Leonardo da Vinci was an artist, inventor, engineer and scientist, but he also found time to write little fables for himself. In the margins of his notes he would pen short tales of how pride and envy would bring down a moth, tree or even a stone.
Ever since Aesop’s Fables was written in ancient Greece, people have been sharing these short stories that illustrate a moral truth. They were popular in medieval times as well, with many writers explaining how misfortune stuck men, animals, insects and even plants and rocks.
These fables are found in Leonardo’s notebooks from the years 1487 to 1494, when he was working in the service of Ludovico Sforza, Duke of Milan. They were written in the margins, perhaps as little notes to amuse or remind himself while he worked on bigger projects. Leonardo seems to have been interested in nature and finding examples of how various creatures would cause their own doom.
Here are just a few of Leonardo’s fables:
When wine is consumed by the drunkard, it takes revenge on the drinker.
In a dispute with water in a pot, the fire says that water should not stand above fire, which is the king of the elements, and it tries to drive the water from the pot by boiling it. The water, paying the fire the honor of its obedience, descends and drowns the fire.
A citron tree grew proud of its beauty, and disdaining the plants around it, had them removed. But the wind, now striking it directly, uprooted it and cast it to the ground.
When the fig tree had no fruit, no one looked at it. When it sought praise by bearing fruit, people bent and broke it.
The pen finds company of the inkwell both necessary and useful, for without the other neither of them is worth much.
The farther the snowball rolled down the snow-covered mountain, the more it increased its volume.
A stone of a good size, recently uncovered by rainwater, lay in an elevated spot where a pleasant grove above a stony road. Surrounded by herbs that were adorned by various flowers of different colors, the stone viewed the great number of stones lying in the road below it. It conceived a desire to roll down, and said to itself: “What am I doing here among these herbs? I want to live in the company of my fellow stones.” So letting itself roll down, it finished its tumbling course among the companions it desired. But after a while it began to suffer continual distress under the wagon of wheels, the hoofs of iron-shod horses, and the feet of travelers. Some of them turned it, and others trampled it. At times it raised itself up a little, all covered with mud or animal dung, and in vain looked back at the place it had left behind, a place of solitary and tranquil peace. This happens to those who leave the solitary and contemplative life and choose to live in cities among people full of countless evils.
No longer content with flying easily through the air, a vain and vagrant moth was overpowered by the enchanting flame of a candle and decided to fly into it. But this pleasant impulse proved the cause of sudden sadness. For its wings were consumed by the flame, and the wretched moth fell to the foot of the candlestick, burned all over. After much crying and contrition, it wiped the tears from its wet eyes, and lifting its face upwards said, “O false light, how many others in the past you must have miserably deceived like me! And if I still wished to see the light, shouldn’t I have distinguished the sun from the false glow of your dirty tallow?”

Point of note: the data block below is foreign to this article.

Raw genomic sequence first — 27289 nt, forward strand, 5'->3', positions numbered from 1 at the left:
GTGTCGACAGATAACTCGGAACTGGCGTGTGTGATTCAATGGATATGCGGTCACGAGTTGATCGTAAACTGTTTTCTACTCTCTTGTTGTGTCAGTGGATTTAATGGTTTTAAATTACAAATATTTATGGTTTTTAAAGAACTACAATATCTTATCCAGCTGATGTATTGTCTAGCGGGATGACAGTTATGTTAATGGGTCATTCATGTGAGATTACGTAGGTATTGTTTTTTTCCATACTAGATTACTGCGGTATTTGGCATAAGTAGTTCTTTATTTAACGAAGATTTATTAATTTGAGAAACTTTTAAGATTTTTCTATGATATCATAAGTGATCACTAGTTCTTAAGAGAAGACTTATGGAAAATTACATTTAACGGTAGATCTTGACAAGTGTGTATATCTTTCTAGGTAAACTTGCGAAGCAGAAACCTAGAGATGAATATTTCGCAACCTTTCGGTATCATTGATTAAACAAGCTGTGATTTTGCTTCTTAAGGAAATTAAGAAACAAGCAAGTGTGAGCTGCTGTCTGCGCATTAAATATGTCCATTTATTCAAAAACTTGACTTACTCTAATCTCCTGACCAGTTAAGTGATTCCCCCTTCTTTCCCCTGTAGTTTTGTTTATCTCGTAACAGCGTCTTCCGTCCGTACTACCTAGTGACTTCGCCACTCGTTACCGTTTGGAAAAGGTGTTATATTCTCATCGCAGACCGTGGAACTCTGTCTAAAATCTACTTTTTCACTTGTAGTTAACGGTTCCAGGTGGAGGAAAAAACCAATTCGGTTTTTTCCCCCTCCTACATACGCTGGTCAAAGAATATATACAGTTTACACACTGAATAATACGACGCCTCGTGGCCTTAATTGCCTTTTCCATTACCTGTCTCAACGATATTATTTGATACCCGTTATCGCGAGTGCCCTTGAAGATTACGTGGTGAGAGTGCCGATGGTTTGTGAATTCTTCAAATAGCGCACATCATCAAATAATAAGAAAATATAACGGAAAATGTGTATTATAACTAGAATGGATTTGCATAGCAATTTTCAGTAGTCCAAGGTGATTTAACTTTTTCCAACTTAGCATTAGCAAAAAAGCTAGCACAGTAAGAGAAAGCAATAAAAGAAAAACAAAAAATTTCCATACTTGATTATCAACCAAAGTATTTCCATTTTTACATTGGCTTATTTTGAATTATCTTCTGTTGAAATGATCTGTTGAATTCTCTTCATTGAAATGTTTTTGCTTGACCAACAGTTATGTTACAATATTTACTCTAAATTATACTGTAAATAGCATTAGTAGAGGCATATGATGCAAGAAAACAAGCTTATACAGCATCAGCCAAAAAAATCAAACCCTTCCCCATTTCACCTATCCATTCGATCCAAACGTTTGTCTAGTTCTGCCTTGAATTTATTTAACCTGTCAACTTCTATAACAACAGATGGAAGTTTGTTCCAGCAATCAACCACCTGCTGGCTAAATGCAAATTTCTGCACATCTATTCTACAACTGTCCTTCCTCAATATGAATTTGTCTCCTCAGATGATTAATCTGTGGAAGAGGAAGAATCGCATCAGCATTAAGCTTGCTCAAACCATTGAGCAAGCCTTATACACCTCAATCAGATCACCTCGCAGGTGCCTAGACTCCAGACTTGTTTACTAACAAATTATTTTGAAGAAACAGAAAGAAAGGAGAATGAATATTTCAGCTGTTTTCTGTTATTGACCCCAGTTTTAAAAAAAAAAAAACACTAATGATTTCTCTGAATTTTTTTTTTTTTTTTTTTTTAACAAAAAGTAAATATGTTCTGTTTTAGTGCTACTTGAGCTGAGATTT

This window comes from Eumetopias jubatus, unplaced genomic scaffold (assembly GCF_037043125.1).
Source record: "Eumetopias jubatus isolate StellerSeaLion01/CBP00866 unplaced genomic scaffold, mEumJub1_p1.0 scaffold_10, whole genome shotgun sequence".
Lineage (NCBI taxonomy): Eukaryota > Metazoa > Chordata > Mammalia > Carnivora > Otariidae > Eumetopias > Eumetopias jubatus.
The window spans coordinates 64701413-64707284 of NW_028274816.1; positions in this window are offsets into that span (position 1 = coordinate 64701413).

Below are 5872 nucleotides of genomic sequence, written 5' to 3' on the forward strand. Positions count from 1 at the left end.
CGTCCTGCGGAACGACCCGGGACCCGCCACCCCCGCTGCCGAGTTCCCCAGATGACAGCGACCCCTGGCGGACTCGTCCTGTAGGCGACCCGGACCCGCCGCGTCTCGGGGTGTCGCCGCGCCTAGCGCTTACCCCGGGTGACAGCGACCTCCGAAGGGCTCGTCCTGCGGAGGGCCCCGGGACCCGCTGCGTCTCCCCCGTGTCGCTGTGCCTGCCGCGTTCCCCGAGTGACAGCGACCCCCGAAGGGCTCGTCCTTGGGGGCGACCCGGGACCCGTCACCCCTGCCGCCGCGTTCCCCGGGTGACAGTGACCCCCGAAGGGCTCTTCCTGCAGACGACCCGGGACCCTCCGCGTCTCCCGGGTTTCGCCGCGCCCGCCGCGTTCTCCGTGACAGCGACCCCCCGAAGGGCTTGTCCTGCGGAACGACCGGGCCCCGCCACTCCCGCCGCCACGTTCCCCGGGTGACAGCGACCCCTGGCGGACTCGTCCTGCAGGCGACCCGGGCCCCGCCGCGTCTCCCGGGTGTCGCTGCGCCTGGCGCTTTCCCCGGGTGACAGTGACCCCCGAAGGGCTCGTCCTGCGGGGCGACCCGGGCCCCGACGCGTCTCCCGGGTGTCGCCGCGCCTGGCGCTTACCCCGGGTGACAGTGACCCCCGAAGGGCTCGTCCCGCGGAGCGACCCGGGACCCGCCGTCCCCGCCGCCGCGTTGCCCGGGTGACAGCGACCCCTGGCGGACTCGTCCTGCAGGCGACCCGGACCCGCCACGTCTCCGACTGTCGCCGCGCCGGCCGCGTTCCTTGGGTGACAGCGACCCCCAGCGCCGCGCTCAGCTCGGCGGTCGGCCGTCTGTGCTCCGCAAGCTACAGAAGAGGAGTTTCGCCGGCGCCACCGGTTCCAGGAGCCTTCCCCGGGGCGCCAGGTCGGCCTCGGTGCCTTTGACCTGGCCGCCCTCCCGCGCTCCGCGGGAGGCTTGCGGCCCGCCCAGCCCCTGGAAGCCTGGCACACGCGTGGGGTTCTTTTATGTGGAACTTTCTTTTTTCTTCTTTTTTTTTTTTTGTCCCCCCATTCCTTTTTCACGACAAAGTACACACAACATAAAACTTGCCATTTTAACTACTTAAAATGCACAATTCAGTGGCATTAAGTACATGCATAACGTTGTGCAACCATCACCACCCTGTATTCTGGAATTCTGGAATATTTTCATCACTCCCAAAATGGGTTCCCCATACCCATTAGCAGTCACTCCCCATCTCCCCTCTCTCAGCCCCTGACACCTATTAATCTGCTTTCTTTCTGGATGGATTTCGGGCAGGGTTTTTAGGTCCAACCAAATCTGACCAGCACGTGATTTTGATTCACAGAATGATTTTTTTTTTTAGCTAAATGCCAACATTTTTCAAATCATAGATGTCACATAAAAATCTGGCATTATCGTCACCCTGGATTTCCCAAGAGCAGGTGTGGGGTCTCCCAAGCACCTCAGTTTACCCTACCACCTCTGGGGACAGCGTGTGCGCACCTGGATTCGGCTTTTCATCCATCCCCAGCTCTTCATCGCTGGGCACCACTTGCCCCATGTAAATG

Being struck by the steel, a flintstone was quite surprised and said stiffly: “Why do you presume to trouble me so? Trouble me no more. You have mistaken me for someone else, for I have never hurt anyone.” The steel replied: “If you’re patient, you’ll see what marvellous results you can produce.” At these words, the flint resigned itself and withstood the torment patiently, and soon saw itself produce a marvellous fire, whose powers worked in a countless ways. This applies to those who are fearful when they begin their studies. Later, after they set out to attain mastery over themselves, and patiently give continual attention to their studies, we see them produce things of marvellous effect.
The water that found itself in the proud sea, its own element, conceived a desire to rise up into the air. Aided by the element of fire, it ascended as a subtle vapor that nearly equaled the subtlety of the air. Then, as it rose higher, it passed into colder and subtler air, and was abandoned by the fire. Its small particles shrank, clustered, and grew heavy; as they sank, their pride turned to flight, and they fell from the sky. The water was then drunk by the dry earth, where it was imprisoned for a long time and did penance for its sin.
You can read all of Leonardo da Vinci’s fables, and those of other Italian writers in Renaissance Fables, translated by David Birch – learn more about this book from the Arizona Centre for Medieval and Renaissance Studies.